Matchday: the lads wander in one by one, not knowing this day would go down in history. As usual, one or two newspapers lay about the place and none of them fancied our chances one bit.
Not surprising really. We're talking about a Liverpool team that had gone on a fantastic run since the turn of the year, a team featuring Alan Hansen, John Barnes, Ian Rush and Peter Beardsley - wonderful talents performing for a club that had dominated English football for a good 16 years while also picking up four European Cups. For them, losing was unusual but losing at Anfield was even more so, never mind by a two-goal margin. So yes, we're talking about an uphill task to put it mildly. No wonder the bookies gave us little chance.
For that reason, we travelled up to Liverpool on that sunny Friday morning feeling fairly relaxed. What did we have to lose? Might as well give it a go.
George Graham, however, changed our mindset a bit with his teamtalk at our hotel. Following an afternoon kip and some tea and toast, the gaffer got out the flip chart and went through our game plan.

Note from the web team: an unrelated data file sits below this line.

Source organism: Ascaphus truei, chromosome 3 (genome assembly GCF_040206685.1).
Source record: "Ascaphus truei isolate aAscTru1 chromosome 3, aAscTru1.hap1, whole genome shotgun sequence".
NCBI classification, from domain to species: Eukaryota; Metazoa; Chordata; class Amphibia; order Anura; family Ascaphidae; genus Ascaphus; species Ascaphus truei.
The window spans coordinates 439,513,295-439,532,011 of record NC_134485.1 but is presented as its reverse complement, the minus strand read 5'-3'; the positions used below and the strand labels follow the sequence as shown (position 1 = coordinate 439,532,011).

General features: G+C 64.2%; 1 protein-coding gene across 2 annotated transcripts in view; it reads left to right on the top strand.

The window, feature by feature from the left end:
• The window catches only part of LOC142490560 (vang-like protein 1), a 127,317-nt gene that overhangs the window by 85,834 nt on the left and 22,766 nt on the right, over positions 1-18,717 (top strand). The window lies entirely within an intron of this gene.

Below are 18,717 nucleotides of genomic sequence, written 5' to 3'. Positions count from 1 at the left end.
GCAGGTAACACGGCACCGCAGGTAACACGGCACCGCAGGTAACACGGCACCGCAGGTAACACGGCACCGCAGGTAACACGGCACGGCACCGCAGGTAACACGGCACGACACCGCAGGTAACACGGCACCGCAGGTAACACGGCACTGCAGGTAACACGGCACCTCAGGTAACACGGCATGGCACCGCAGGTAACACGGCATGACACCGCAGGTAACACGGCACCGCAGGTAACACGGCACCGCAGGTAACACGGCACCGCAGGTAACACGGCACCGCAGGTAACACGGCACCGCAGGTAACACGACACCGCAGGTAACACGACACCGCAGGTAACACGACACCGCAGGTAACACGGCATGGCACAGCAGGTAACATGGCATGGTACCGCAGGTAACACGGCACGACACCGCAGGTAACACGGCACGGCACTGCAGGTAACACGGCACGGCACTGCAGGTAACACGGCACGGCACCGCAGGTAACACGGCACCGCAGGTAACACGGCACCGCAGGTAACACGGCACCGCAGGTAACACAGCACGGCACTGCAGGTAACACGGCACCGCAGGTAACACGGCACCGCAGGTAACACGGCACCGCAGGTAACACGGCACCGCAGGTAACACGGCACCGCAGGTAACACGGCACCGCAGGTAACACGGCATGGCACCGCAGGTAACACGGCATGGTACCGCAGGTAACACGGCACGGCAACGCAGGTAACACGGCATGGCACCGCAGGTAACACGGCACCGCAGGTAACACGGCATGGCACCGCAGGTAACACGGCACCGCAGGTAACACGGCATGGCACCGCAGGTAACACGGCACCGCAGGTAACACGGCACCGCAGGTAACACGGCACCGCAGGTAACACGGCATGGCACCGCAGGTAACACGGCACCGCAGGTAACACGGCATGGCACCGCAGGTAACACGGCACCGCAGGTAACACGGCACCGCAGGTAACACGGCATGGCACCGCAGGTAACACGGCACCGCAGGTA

Switching to five at the back definitely shocked us. We'd got this far with a back four so why change now for such a huge game? But George was adamant. Because he regarded Ray Houghton and Barnes as a big threat, the boss wanted wing-backs, Lee Dixon and Nigel Winterburn, to push up tight.
Surprising us further, he kept banging on about keeping a clean sheet. "We don't want to go chasing the game just because we've got to score two goals", he said. "I want us to be nice and patient, stay solid and frustrate 'em. Let's see how they react."
Those instructions were later repeated in the dressing room, before George stood by the door to shake everyone's hand. That, in itself, had never been known. If we didn't realise before, the enormity of the occasion suddenly hit home.
First Division Table: Pre-game
And I'll never forget the noise once we'd handed out flowers to supporters as a mark of respect for Hillsborough. It was deafening. After so much mourning, at least the next 90 minutes could offer some respite.